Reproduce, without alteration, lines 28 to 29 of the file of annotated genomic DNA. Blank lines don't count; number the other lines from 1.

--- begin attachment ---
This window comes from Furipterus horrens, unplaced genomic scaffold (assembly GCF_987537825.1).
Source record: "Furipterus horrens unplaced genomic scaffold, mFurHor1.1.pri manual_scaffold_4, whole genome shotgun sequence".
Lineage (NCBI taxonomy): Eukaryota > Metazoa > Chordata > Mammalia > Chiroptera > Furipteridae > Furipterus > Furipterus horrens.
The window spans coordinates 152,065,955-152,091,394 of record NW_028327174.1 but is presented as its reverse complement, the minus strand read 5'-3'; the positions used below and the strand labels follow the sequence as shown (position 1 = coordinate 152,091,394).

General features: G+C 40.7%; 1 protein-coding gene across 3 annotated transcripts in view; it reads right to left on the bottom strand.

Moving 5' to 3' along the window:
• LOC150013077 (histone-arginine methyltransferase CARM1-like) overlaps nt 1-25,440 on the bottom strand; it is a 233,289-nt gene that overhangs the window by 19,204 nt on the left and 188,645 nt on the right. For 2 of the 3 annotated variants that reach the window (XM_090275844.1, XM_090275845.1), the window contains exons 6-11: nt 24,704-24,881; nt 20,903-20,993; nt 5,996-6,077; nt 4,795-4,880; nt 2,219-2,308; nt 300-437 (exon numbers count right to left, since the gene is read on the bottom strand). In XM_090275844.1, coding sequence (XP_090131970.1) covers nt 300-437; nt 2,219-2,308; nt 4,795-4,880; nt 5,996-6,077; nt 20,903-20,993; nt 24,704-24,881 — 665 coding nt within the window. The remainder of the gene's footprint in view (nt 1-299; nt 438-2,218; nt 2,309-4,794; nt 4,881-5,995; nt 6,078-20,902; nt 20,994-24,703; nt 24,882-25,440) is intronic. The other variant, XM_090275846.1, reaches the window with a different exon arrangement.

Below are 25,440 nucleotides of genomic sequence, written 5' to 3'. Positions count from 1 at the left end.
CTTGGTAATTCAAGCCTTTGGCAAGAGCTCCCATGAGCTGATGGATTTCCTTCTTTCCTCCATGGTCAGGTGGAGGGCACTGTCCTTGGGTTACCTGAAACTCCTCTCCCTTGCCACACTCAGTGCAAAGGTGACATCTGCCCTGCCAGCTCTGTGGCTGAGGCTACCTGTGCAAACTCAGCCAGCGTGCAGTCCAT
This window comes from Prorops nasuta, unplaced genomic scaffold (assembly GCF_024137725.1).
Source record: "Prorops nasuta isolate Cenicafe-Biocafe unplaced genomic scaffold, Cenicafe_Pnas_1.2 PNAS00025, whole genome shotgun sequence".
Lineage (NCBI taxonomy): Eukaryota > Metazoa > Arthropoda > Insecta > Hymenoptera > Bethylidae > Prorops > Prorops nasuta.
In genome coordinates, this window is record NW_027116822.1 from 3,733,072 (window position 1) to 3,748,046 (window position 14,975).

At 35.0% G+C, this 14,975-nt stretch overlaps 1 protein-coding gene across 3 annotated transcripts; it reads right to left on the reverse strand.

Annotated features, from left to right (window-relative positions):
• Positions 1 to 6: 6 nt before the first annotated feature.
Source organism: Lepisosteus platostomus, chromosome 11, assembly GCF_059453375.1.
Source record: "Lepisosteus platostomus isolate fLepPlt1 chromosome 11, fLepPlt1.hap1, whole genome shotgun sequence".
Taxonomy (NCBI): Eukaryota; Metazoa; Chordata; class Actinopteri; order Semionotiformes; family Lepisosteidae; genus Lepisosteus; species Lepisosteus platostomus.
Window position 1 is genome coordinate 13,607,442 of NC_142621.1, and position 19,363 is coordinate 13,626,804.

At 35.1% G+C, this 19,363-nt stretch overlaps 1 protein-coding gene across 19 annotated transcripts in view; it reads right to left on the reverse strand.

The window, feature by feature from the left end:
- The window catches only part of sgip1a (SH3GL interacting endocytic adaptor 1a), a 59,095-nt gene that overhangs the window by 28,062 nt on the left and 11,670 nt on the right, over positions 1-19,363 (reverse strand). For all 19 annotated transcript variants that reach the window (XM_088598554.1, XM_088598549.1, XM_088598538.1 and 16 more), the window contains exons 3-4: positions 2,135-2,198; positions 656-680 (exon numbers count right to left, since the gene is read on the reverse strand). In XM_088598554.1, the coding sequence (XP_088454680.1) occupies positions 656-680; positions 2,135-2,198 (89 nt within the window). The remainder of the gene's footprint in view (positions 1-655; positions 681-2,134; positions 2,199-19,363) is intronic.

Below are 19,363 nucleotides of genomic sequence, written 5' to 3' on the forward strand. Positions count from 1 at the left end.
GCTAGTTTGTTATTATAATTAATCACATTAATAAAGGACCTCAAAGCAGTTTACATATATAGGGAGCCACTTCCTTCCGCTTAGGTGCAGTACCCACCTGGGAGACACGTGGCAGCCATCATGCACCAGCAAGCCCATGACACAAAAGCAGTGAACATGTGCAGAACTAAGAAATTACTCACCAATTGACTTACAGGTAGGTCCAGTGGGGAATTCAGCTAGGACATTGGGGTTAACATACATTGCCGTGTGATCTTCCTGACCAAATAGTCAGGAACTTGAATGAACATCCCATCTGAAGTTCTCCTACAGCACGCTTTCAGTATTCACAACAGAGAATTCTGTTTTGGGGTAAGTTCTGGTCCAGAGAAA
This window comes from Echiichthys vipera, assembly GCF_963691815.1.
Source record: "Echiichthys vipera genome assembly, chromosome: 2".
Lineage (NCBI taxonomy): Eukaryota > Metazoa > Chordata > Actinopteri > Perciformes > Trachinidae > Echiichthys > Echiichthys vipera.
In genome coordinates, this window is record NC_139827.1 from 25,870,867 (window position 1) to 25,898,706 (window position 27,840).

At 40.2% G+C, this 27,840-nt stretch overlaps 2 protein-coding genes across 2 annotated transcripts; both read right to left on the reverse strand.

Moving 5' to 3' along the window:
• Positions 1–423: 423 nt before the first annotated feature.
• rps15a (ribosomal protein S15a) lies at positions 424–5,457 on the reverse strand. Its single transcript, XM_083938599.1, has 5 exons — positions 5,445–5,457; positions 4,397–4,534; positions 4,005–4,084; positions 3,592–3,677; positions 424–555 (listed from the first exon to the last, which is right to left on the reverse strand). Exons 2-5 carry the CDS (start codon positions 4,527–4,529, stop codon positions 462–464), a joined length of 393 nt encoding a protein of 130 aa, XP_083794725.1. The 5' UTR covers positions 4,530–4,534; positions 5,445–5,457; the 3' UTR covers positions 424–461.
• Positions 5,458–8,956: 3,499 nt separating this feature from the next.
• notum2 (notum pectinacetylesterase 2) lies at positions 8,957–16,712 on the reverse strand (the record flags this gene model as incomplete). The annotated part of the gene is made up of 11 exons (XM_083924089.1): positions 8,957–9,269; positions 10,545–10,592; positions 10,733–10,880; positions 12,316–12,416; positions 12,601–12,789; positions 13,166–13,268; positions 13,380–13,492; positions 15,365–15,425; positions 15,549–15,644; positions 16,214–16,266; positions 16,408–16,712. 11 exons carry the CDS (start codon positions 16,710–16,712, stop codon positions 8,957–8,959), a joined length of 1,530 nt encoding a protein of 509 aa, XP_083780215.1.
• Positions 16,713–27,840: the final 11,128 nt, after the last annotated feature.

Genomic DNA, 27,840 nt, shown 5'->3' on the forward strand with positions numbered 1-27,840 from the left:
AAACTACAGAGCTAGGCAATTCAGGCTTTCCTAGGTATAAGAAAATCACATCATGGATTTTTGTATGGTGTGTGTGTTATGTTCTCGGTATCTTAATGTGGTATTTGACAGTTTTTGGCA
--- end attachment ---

Lineage (NCBI taxonomy): Eukaryota > Metazoa > Chordata > Actinopteri > Perciformes > Trachinidae > Echiichthys > Echiichthys vipera.
In genome coordinates, this window is record NC_139827.1 from 25,870,867 (window position 1) to 25,898,706 (window position 27,840).